SDN and NFV are game changers, and that means they'll have a significant impact on every part of a telco's business, starting with the staff and the OSS. And given the rate of change in the communications networking sector these days, the time to take the first steps is right now.

— Ray Le Maistre, Circle me on Google+ Follow me on TwitterVisit my LinkedIn profile, Editor-in-Chief, Light Reading

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Mitch Wagner
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Mitch Wagner,
User Rank: Lightning
10/3/2014 | 2:48:55 PM
Re: Essential
That's almost the definition of a mature market, isn't it? Revenue does not increase. Until somebody throws a brick through the window and then it's an immature market again. 
Yulot
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Yulot,
User Rank: Moderator
10/2/2014 | 9:51:36 AM
Re: Essential
I dont totally agree (even if I do not disagree either). I would say: they only invest in technologies that explicitly prove they reduce costs, or increase revenue, or do both. But the key here is "explicitly". It is often easier to explicitly demonstrate a cost reduction, than a real revenue increase. My statement is particularly centred on telco operators: since, in mature markets, they have failed to increase revenue for as long as they have been mature - except through mergers & acquisition - and in non mature markets, they are growing naturally, so they are not yet thinking about cost reductions and dont need to really go out of their way to grab the low hanging fruits.

But as a vendor, if you can prove both, you are the alchemist.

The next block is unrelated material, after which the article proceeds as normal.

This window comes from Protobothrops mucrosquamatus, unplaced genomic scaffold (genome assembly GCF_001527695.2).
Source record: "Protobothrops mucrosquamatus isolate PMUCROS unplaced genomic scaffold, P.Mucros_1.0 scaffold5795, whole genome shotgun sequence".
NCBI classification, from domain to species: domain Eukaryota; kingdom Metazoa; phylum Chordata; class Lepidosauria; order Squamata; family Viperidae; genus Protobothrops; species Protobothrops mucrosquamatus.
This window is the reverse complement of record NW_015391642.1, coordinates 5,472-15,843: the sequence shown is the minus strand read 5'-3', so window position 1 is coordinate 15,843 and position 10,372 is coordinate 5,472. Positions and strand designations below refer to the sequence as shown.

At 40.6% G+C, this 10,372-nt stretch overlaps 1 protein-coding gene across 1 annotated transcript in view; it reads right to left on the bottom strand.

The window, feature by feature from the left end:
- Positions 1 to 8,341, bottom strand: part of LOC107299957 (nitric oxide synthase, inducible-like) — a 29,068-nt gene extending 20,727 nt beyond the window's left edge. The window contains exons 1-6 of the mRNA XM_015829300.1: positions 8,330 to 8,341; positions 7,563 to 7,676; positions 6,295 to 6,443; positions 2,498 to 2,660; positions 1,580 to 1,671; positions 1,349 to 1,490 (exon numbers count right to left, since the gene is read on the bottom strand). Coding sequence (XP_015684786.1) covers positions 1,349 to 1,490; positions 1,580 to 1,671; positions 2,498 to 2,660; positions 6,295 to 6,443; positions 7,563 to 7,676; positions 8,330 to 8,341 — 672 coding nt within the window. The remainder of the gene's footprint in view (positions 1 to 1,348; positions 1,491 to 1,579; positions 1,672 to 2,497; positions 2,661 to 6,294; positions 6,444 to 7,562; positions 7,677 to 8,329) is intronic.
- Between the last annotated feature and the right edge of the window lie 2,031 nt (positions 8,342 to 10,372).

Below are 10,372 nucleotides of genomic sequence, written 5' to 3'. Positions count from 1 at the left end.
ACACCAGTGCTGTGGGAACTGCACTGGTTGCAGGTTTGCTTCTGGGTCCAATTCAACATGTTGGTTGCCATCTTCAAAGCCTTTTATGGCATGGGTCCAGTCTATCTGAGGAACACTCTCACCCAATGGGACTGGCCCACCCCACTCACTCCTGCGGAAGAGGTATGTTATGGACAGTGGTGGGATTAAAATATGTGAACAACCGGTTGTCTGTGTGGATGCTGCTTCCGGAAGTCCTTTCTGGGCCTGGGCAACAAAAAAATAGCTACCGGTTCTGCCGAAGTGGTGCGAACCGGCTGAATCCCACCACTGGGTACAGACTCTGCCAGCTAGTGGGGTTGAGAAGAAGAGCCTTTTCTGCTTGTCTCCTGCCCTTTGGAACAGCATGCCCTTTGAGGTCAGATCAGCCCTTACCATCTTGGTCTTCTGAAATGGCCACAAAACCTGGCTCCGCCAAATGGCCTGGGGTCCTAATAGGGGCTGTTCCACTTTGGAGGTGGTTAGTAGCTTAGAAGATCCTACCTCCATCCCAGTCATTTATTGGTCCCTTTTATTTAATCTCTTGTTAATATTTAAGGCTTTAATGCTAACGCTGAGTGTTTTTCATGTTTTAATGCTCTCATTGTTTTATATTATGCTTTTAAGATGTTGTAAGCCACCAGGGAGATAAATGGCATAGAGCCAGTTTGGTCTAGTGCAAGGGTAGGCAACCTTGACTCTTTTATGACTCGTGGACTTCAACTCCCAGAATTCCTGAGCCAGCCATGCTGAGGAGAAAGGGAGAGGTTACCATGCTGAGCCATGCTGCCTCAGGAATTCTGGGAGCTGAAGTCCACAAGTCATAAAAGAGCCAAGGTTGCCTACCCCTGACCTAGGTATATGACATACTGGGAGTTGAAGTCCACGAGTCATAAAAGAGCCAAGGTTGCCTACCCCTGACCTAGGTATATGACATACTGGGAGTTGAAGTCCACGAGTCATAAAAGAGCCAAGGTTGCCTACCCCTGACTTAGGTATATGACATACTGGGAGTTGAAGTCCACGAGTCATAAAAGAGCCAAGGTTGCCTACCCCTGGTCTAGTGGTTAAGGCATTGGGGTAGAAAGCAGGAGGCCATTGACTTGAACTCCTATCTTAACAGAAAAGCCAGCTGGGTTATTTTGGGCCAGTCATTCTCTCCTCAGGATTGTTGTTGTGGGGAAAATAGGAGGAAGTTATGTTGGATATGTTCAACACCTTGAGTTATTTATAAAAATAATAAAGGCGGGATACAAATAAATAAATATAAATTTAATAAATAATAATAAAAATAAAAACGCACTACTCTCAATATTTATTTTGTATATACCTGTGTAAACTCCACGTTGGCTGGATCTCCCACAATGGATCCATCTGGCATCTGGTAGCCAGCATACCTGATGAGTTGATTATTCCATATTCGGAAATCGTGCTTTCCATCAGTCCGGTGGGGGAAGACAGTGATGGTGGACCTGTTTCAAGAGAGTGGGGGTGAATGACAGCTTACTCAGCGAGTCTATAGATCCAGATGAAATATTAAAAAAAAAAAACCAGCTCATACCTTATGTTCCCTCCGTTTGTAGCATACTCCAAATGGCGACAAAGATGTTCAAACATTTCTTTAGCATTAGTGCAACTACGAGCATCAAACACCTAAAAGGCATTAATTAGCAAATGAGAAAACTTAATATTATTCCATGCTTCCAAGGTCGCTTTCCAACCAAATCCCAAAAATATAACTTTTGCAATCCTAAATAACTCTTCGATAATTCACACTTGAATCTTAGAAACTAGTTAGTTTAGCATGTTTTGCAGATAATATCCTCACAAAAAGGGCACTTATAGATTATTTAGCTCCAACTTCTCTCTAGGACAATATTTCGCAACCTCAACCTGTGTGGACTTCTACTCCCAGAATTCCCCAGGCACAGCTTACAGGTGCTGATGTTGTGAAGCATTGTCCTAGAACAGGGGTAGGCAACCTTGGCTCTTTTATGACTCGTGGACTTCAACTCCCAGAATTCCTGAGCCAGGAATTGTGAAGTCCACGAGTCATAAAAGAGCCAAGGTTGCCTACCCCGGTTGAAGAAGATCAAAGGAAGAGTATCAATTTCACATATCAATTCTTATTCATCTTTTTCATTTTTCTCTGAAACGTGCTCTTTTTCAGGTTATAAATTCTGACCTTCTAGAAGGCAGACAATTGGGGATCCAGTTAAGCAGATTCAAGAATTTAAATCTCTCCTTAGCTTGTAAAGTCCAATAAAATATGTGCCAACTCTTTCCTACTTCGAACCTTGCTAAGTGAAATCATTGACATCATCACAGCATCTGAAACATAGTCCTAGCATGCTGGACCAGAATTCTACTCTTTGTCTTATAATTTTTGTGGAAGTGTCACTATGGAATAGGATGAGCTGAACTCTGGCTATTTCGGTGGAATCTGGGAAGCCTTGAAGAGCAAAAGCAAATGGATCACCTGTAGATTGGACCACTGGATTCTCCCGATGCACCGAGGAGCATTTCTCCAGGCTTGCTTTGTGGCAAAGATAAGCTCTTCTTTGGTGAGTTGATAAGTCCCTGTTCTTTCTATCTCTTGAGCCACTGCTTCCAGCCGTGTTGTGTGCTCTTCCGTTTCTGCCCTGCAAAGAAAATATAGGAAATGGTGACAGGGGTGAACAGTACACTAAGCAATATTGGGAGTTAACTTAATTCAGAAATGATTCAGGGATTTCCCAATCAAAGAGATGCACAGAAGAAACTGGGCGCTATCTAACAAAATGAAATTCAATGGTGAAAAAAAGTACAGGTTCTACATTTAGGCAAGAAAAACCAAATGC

CChappell
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CChappell,
User Rank: Lightning
10/2/2014 | 7:51:58 AM
Re: I love a good game of Yang
Thank you for the vote of confidence, Carol! I'm not sure I can 'explain' it at all since so many there are so many pieces to the next gen network management puzzle but I'm happy to ask the awkward questions in the interests of stimulating debate and getting people to think more deeply about what needs to change, how and when. I hope this conference will be a good opportunity to move the dial on our understanding, not just of management practices for SDN and NFV-enabled networks but perhaps more importantly of better ways to manage existing network infrastructure to reduce cost and boost service agility.
Mitch Wagner
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Mitch Wagner,
User Rank: Lightning
10/1/2014 | 5:21:17 PM
Essential
Connecting SDN and NFV to OSS is essential to generating additional revenue from virtualized networks. And generating revenue is the only way SDN and NFV will work. Companies tend not to invest in improvements that just reduce costs. 
cnwedit
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cnwedit,
User Rank: Light Beer
10/1/2014 | 3:09:05 PM
I love a good game of Yang
Oh wait, that's Yahtzee. 

I'm looking forward to this because of how crucial the OSS piece of virtualization is - and how well Caroline Chappell explains it all.